By David Villano
By Jose D. Duran
By Michael E. Miller
By Allie Conti
By Kyle Swenson
By Luther Campbell
By Frank Owen
By Allie Conti
Miami Beach Mayya's Demise and Other Flights of Fancy
To paraphrase Jen Karetnick in her June 8 "Dish" column: So just what is it about New Times's obsessive interest in Efrain Veiga's restaurant projects that is so overwhelmingly captivating? It seems that no matter how successful the restaurants he has opened in Miami have been, they have become the subject of vicious, sarcastic, and slanderous attacks by New Times. These articles never stopped at an objective, professional restaurant critical review. They always crossed the border into Enquireresque personal attacks.
I remember two such articles -- one about Yuca in Coral Gables, the second one when Yuca on Lincoln Road was opened. Never a recognition for the daring man who took such tremendous personal risks, who put Cuban cuisine on the map of fine dining, who had a vision that contributed to Miami's modern renaissance, and nurtured and launched unknown chefs who today are nationally praised. So now one of these restaurants has closed and New Times is, so to speak, ready to dance on its grave, just as any self-respecting failure-monger would do.
Naturally no educated reader would trust the ramblings of a paper that is so sloppy or does not allocate enough research time to determine the correct spelling of its principal target's name. For all interested parties, Ms. Karetnick was talking about Efrain Veiga not about Ephrain Vega as spelled. One mistake per word. At that rate how believable can the rest of the article be?
I suspect Ms. Karetnick relied on all kinds of dubious sources or used her fictional skills, otherwise she would have had better and more complete information for the reasons Efrain Veiga and Billy Bean decided to close Mayya at this time. At one point she quotes a "bitter insider" who sent an e-mail complaining about favoritism toward the gay scene. How can New Times stoop so low in the 21st Century, in Miami, in the current progressive atmosphere of acceptance and understanding to put any credence in such rubbish and, moreover, to publish it?
How can Ms. Karetnick even suggest that Mr. Bean's interviews given to national media had a hidden agenda -- to get the patrons in? This was too serious a matter, too private and too painful for anyone to exploit. With her insensitivity Ms. Karetnick tried to cheapen Mr. Bean's integrity, to hurt and to offend. In this regard she has handsomely succeeded. But to me it sounds like homophobia big time. In her article she is making a stew of all the little and unreliable bits of information she has squeezed out of little rats and pathetic failures who need to assign blame to others for their incompetence.
And if she really wanted to hear the truth from an insider, why not ask Mr. Veiga or Mr. Bean? Or why not ask me? I am insider enough to know what's going on but independent enough not to twist reality. I have been Yuca's and Mayya's accountant. Quite a few restaurants in Miami and Fort Lauderdale have been my clients, and I could have given her sounder reasons than the unfounded speculation and assumptions she made.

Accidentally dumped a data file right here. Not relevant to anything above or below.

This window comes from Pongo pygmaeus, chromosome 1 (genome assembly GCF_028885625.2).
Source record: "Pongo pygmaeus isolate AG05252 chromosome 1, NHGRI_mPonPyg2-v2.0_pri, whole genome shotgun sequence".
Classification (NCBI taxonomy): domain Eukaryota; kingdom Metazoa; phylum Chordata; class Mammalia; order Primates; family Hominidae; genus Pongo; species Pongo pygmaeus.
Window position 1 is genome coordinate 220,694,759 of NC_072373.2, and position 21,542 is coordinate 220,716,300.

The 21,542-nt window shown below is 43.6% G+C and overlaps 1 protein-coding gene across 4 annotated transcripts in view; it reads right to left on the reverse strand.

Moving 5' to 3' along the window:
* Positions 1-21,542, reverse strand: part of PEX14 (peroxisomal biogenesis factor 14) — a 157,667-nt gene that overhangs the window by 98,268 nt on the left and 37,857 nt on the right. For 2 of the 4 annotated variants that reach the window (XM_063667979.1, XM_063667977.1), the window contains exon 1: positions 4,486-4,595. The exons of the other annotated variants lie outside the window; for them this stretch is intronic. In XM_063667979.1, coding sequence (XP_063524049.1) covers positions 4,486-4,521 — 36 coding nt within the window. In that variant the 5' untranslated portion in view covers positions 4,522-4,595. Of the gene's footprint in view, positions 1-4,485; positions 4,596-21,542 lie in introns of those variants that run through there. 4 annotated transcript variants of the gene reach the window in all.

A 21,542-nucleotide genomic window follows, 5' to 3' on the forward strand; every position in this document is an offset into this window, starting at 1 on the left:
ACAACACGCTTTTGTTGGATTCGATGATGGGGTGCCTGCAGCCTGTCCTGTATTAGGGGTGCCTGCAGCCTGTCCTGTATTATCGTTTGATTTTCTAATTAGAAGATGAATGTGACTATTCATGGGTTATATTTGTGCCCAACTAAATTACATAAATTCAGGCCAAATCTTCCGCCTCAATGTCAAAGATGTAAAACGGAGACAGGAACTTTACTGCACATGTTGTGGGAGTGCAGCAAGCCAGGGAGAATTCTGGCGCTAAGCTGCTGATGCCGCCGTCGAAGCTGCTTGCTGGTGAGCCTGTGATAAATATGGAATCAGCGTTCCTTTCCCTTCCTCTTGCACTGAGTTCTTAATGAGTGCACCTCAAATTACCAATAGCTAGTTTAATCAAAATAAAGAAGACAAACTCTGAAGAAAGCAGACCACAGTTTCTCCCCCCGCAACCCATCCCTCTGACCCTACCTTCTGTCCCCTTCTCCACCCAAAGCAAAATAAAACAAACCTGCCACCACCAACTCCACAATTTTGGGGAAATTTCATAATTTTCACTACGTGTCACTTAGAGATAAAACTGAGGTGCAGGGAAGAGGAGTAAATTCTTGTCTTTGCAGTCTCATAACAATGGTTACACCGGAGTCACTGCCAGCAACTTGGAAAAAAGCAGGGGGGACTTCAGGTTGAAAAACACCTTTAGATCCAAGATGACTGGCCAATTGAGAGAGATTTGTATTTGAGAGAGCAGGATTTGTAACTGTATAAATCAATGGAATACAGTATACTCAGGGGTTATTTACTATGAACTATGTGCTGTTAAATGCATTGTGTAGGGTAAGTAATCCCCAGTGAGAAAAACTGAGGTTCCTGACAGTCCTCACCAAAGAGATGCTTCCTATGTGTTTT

Mayya's closing was a business decision made by professionals. Yes, there were several errors of judgment. For one, Guillermo Tellez never should have been retained as Mayya's chef. Yes, he was a protégé of Charlie Trotter, but Trotter's is a much smaller operation than Mayya intended to be. Mr. Tellez did not have the organizational skills, the knowledge, and the focus to coordinate the operations of a restaurant of Mayya's size. He was unable to plan, order, and monitor the inventory. There was no talk of cutting back on the quality of ingredients, as Ms. Karetnick claimed, but there were plenty of requests to Mr. Tellez not to order foolishly, not to use five dishwashers for twenty patrons. If I were to reveal the ratios of food to sales or of payroll to sales, you would see they were way off the industry standard. This does not mean Guillermo Tellez is not a very talented chef. It just means he operates well in smaller establishments.
The idea of sample-size portions was Mr. Tellez's idea. Messrs. Veiga and Bean, relying on Mr. Tellez's reputation, allowed him to make such decisions until they backfired. The restaurant's management decided to stop relying on the tantrums of a prima donna. That's when the honeymoon ended. To be a great chef means doing more than just supervising the preparation of food.
As far as Mr. Bean's managerial and organizational skills are concerned, since my background is in Fortune 100 corporate America, I wish to inform you that athletes in team sports and people with a background in the military are the most desirable for senior management positions because of their extraordinary managerial abilities and because they are great team players. If Ms. Karetnick had taken the trouble to find out more about Mr. Bean, she would have found that he is no exception, and that in addition to his extraordinary personal courage, there is much more to him as a true professional.